"The right of one charged with a crime to counsel may not be deemed fundamental and essential to fair trials in some countries, but it is in ours." This memorable language was coined by the U.S. Supreme Court in 1963, when it issued its decision in Gideon vs. Wainwright, declaring that the Constitution guarantees the right to effective assistance of counsel to any person who stands to lose his life or liberty at the hands of the government.

But the fair pursuit of justice can be overshadowed — or even put asunder — by a community's desire to see the guilty punished. As the trial of James Holmes begins, Coloradans squarely face this very human dilemma. We hope that adherence to our country's constitutional precepts wins the day.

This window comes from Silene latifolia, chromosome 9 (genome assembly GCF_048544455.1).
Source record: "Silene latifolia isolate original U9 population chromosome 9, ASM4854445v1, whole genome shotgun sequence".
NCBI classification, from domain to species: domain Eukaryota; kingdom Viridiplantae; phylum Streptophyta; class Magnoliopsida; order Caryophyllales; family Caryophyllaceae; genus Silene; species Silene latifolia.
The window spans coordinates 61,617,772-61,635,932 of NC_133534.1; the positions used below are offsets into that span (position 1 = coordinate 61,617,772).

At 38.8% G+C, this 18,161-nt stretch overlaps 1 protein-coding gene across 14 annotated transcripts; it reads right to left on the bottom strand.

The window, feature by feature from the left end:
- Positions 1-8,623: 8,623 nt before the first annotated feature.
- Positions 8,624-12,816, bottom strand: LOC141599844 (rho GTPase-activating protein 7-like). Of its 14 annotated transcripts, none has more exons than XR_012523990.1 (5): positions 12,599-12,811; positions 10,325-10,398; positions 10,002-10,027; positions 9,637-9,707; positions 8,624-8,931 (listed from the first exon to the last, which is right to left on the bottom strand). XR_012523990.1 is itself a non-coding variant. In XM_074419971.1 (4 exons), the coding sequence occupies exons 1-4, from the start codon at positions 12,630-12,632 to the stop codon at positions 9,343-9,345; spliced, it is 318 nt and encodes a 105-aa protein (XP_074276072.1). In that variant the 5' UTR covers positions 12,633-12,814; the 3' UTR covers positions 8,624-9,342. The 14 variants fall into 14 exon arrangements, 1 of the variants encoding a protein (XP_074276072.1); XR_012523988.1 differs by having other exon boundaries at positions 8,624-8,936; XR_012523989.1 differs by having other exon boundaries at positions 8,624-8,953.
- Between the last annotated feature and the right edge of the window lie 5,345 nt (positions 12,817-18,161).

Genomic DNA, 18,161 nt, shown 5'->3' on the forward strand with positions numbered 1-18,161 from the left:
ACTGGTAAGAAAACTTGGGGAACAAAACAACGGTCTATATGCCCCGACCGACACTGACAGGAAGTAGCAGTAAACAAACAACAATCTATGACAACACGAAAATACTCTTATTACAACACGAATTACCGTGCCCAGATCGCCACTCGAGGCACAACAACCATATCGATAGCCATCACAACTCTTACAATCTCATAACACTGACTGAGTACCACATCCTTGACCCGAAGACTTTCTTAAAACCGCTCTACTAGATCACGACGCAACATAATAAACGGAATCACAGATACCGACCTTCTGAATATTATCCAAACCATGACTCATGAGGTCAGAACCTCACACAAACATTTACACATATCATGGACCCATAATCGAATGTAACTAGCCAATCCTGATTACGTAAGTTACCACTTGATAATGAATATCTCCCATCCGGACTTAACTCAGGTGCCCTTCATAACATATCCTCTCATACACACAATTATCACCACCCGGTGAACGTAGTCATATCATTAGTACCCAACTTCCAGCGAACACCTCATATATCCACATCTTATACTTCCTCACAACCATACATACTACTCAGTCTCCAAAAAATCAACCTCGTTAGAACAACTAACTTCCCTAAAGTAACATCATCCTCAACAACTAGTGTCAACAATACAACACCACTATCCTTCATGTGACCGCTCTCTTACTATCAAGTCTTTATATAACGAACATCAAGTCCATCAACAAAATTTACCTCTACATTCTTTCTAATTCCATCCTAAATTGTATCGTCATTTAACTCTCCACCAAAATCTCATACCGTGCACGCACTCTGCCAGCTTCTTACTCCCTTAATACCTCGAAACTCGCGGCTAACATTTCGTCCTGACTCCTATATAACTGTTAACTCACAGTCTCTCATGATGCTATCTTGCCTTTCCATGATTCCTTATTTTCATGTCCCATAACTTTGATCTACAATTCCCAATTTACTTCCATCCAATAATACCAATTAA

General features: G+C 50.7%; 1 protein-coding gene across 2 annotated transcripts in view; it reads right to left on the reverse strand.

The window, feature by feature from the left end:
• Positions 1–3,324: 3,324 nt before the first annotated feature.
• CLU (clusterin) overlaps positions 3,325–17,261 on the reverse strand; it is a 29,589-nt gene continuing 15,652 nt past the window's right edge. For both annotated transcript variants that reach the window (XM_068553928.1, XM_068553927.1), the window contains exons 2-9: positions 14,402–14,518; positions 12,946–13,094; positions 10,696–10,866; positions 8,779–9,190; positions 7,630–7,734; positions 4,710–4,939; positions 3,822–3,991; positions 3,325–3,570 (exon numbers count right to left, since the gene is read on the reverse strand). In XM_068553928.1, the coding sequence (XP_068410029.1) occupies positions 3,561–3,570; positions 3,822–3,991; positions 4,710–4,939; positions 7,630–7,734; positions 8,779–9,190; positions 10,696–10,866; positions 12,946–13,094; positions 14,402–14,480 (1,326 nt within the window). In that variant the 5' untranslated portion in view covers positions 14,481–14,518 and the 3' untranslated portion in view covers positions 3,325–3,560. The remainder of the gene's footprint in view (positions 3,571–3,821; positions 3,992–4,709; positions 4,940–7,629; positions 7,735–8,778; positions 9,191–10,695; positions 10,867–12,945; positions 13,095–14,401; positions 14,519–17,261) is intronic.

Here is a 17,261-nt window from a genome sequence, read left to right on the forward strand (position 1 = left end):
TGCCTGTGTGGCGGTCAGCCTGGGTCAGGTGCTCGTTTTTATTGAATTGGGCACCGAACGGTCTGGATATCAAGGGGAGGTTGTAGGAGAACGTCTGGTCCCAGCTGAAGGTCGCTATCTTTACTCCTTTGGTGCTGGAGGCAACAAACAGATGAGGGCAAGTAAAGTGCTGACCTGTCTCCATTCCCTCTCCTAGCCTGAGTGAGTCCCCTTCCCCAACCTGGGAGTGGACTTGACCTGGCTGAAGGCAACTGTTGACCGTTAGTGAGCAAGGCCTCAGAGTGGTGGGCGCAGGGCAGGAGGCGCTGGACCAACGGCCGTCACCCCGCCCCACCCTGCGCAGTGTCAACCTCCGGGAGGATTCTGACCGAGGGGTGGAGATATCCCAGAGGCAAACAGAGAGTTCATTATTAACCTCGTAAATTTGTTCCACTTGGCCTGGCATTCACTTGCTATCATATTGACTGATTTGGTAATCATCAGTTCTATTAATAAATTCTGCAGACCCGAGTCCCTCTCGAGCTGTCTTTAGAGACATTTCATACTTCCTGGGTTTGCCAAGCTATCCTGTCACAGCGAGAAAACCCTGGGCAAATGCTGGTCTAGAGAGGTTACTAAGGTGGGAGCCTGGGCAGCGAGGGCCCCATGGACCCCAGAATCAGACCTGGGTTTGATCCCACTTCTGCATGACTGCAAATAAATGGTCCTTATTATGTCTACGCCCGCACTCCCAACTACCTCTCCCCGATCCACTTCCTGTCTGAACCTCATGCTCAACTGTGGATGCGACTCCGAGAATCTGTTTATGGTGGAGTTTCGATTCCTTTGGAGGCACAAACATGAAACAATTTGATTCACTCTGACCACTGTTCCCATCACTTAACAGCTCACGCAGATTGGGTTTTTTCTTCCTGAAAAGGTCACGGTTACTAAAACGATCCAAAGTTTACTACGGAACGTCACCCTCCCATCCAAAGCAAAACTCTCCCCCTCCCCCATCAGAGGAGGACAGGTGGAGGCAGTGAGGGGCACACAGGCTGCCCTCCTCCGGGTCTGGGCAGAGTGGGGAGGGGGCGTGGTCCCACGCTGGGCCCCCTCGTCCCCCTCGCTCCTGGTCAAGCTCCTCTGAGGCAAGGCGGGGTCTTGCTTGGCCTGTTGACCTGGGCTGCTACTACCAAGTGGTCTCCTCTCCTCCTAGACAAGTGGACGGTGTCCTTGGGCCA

There is no doubt about, and perhaps even no words for, the unfathomable harm wrought by Holmes in a movie theatre in July 2012. Once the killing in Aurora was over, the wheels of justice began to turn — this time with the state seeking to kill one of its citizens. In a case in which the prosecution is pursuing the death penalty, the only way to circumscribe the awesome power of the government — in this case, a government seeking to legally execute one of its citizens — is to ensure that the lawyers assigned to represent the client are able to investigate and present to the jury an accurate picture of the underlying circumstances of the crime.

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